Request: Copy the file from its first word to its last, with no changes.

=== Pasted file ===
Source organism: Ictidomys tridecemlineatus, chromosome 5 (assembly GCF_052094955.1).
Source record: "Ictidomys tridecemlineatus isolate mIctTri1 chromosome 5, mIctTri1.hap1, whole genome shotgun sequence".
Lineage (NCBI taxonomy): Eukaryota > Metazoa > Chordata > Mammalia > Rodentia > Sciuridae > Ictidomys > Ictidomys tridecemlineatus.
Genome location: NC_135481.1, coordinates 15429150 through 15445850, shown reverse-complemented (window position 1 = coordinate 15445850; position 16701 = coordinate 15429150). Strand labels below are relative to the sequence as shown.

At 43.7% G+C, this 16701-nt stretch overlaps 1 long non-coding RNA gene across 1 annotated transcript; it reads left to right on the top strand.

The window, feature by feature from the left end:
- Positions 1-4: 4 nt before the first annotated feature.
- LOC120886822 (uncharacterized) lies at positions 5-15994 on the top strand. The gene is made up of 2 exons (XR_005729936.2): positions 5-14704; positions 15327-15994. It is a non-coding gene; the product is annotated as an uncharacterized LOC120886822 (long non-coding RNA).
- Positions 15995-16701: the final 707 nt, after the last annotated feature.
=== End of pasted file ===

Source organism: Ictidomys tridecemlineatus, chromosome 5 (assembly GCF_052094955.1).
Source record: "Ictidomys tridecemlineatus isolate mIctTri1 chromosome 5, mIctTri1.hap1, whole genome shotgun sequence".
Lineage (NCBI taxonomy): Eukaryota > Metazoa > Chordata > Mammalia > Rodentia > Sciuridae > Ictidomys > Ictidomys tridecemlineatus.
Genome location: NC_135481.1, coordinates 15429150 through 15445850, shown reverse-complemented (window position 1 = coordinate 15445850; position 16701 = coordinate 15429150). Strand labels below are relative to the sequence as shown.

At 43.7% G+C, this 16701-nt stretch overlaps 1 long non-coding RNA gene across 1 annotated transcript; it reads left to right on the top strand.

The window, feature by feature from the left end:
- Positions 1-4: 4 nt before the first annotated feature.
- LOC120886822 (uncharacterized) lies at positions 5-15994 on the top strand. The gene is made up of 2 exons (XR_005729936.2): positions 5-14704; positions 15327-15994. It is a non-coding gene; the product is annotated as an uncharacterized LOC120886822 (long non-coding RNA).
- Positions 15995-16701: the final 707 nt, after the last annotated feature.